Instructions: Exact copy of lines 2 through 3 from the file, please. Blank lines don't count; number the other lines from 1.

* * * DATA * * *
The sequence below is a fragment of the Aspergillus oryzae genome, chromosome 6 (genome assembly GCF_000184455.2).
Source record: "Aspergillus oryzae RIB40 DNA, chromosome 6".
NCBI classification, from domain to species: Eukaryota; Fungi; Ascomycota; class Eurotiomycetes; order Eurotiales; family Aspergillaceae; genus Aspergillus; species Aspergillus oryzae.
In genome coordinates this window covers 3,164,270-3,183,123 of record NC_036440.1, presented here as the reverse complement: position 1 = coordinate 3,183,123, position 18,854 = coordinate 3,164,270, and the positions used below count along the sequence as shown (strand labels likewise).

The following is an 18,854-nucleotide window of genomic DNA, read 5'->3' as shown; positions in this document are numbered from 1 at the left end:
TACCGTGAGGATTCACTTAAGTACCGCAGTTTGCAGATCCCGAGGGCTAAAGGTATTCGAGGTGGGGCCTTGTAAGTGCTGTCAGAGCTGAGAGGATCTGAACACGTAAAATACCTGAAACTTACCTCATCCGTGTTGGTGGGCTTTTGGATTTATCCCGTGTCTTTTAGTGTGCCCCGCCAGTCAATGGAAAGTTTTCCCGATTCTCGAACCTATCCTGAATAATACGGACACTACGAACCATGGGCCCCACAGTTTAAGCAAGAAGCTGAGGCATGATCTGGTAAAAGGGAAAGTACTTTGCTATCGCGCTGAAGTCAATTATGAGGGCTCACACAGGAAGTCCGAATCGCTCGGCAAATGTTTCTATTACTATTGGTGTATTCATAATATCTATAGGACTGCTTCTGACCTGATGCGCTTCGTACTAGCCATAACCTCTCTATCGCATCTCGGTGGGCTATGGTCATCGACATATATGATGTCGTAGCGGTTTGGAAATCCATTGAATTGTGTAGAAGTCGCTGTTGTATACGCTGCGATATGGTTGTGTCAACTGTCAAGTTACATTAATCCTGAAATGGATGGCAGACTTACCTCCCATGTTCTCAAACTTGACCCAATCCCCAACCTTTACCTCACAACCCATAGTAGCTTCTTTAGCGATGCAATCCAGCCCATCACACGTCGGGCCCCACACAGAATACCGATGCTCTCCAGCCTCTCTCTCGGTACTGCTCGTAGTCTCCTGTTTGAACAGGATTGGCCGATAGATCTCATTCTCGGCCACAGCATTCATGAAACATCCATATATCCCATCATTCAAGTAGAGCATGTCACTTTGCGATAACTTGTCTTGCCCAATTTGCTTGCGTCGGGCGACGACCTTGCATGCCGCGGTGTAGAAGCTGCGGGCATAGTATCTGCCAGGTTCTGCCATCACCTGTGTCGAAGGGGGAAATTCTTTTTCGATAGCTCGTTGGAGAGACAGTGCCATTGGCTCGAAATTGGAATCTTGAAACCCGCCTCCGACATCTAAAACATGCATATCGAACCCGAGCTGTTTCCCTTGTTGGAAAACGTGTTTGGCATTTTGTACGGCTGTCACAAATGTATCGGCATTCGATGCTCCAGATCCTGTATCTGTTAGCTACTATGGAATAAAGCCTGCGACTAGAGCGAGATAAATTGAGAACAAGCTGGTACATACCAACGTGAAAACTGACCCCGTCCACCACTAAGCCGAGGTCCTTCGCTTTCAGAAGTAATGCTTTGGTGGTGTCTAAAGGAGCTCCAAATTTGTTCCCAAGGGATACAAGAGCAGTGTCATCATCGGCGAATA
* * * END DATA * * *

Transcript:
Source record: "Aspergillus oryzae RIB40 DNA, chromosome 6".
NCBI classification, from domain to species: Eukaryota; Fungi; Ascomycota; class Eurotiomycetes; order Eurotiales; family Aspergillaceae; genus Aspergillus; species Aspergillus oryzae.